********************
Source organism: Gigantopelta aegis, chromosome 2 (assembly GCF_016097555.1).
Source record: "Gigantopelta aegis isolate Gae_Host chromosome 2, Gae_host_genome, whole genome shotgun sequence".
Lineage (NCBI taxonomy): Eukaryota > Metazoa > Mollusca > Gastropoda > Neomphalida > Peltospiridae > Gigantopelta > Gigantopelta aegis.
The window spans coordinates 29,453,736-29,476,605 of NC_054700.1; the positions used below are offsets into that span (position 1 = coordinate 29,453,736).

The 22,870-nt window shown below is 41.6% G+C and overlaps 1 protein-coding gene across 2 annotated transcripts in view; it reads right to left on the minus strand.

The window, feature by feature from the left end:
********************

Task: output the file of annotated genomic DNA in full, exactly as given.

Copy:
Source organism: Gigantopelta aegis, chromosome 2 (assembly GCF_016097555.1).
Source record: "Gigantopelta aegis isolate Gae_Host chromosome 2, Gae_host_genome, whole genome shotgun sequence".
Lineage (NCBI taxonomy): Eukaryota > Metazoa > Mollusca > Gastropoda > Neomphalida > Peltospiridae > Gigantopelta > Gigantopelta aegis.
The window spans coordinates 29,453,736-29,476,605 of NC_054700.1; the positions used below are offsets into that span (position 1 = coordinate 29,453,736).

The 22,870-nt window shown below is 41.6% G+C and overlaps 1 protein-coding gene across 2 annotated transcripts in view; it reads right to left on the minus strand.

The window, feature by feature from the left end: